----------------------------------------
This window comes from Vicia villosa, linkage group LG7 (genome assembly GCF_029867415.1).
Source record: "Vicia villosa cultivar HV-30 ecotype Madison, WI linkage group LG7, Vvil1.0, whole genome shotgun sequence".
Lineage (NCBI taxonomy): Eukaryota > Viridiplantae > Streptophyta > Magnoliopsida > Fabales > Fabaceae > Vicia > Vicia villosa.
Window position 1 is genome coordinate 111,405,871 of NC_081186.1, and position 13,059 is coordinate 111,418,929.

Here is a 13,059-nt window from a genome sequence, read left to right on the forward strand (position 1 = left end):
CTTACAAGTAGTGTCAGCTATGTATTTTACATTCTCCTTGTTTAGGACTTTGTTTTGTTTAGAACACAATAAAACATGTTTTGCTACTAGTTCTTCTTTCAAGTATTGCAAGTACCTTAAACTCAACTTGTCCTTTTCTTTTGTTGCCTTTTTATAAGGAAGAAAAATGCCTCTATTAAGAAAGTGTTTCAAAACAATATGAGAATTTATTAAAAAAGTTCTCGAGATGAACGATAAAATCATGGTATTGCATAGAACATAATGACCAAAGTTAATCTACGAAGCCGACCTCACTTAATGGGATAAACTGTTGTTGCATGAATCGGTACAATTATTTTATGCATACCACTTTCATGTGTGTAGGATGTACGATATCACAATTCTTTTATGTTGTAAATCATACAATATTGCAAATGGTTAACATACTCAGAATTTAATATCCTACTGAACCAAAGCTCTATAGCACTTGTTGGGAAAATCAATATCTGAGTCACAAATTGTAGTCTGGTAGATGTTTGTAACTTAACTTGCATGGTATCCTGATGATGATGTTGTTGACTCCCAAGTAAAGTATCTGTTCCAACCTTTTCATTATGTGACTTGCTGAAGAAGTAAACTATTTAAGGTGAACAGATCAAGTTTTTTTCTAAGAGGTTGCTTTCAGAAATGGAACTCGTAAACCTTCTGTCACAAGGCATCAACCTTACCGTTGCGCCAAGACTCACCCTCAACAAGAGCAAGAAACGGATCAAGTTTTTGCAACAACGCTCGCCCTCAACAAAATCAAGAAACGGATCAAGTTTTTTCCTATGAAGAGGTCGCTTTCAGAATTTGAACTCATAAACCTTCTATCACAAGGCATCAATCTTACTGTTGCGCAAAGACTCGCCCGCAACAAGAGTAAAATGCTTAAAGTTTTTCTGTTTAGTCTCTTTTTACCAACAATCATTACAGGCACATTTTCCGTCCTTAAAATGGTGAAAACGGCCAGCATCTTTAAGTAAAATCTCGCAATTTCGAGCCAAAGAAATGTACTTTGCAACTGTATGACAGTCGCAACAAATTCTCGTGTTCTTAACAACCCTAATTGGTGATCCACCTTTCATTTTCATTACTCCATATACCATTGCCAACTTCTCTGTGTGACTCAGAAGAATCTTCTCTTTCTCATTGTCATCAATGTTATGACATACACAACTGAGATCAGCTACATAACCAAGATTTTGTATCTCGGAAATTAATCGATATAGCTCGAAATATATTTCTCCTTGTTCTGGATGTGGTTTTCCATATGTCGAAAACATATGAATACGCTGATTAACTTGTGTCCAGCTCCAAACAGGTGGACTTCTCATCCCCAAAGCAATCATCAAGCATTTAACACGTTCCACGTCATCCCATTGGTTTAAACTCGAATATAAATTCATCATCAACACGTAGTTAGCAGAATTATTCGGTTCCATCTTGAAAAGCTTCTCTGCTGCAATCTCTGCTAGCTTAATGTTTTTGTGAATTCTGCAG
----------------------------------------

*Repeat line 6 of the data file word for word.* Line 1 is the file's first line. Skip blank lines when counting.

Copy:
CTTACAAGTAGTGTCAGCTATGTATTTTACATTCTCCTTGTTTAGGACTTTGTTTTGTTTAGAACACAATAAAACATGTTTTGCTACTAGTTCTTCTTTCAAGTATTGCAAGTACCTTAAACTCAACTTGTCCTTTTCTTTTGTTGCCTTTTTATAAGGAAGAAAAATGCCTCTATTAAGAAAGTGTTTCAAAACAATATGAGAATTTATTAAAAAAGTTCTCGAGATGAACGATAAAATCATGGTATTGCATAGAACATAATGACCAAAGTTAATCTACGAAGCCGACCTCACTTAATGGGATAAACTGTTGTTGCATGAATCGGTACAATTATTTTATGCATACCACTTTCATGTGTGTAGGATGTACGATATCACAATTCTTTTATGTTGTAAATCATACAATATTGCAAATGGTTAACATACTCAGAATTTAATATCCTACTGAACCAAAGCTCTATAGCACTTGTTGGGAAAATCAATATCTGAGTCACAAATTGTAGTCTGGTAGATGTTTGTAACTTAACTTGCATGGTATCCTGATGATGATGTTGTTGACTCCCAAGTAAAGTATCTGTTCCAACCTTTTCATTATGTGACTTGCTGAAGAAGTAAACTATTTAAGGTGAACAGATCAAGTTTTTTTCTAAGAGGTTGCTTTCAGAAATGGAACTCGTAAACCTTCTGTCACAAGGCATCAACCTTACCGTTGCGCCAAGACTCACCCTCAACAAGAGCAAGAAACGGATCAAGTTTTTGCAACAACGCTCGCCCTCAACAAAATCAAGAAACGGATCAAGTTTTTTCCTATGAAGAGGTCGCTTTCAGAATTTGAACTCATAAACCTTCTATCACAAGGCATCAATCTTACTGTTGCGCAAAGACTCGCCCGCAACAAGAGTAAAATGCTTAAAGTTTTTCTGTTTAGTCTCTTTTTACCAACAATCATTACAGGCACATTTTCCGTCCTTAAAATGGTGAAAACGGCCAGCATCTTTAAGTAAAATCTCGCAATTTCGAGCCAAAGAAATGTACTTTGCAACTGTATGACAGTCGCAACAAATTCTCGTGTTCTTAACAACCCTAATTGGTGATCCACCTTTCATTTTCATTACTCCATATACCATTGCCAACTTCTCTGTGTGACTCAGAAGAATCTTCTCTTTCTCATTGTCATCAATGTTATGACATACACAACTGAGATCAGCTACATAACCAAGATTTTGTATCTCGGAAATTAATCGATATAGCTCGAAATATATTTCTCCTTGTTCTGGATGTGGTTTTCCATATGTCGAAAACATATGAATACGCTGATTAACTTGTGTCCAGCTCCAAACAGGTGGACTTCTCATCCCCAAAGCAATCATCAAGCATTTAACACGTTCCACGTCATCCCATTGGTTTAAACTCGAATATAAATTCATCATCAACACGTAGTTAGCAGAATTATTCGGTTCCATCTTGAAAAGCTTCTCTGCTGCAATCTCTGCTAGCTTAATGTTTTTGTGAATTCTGCAG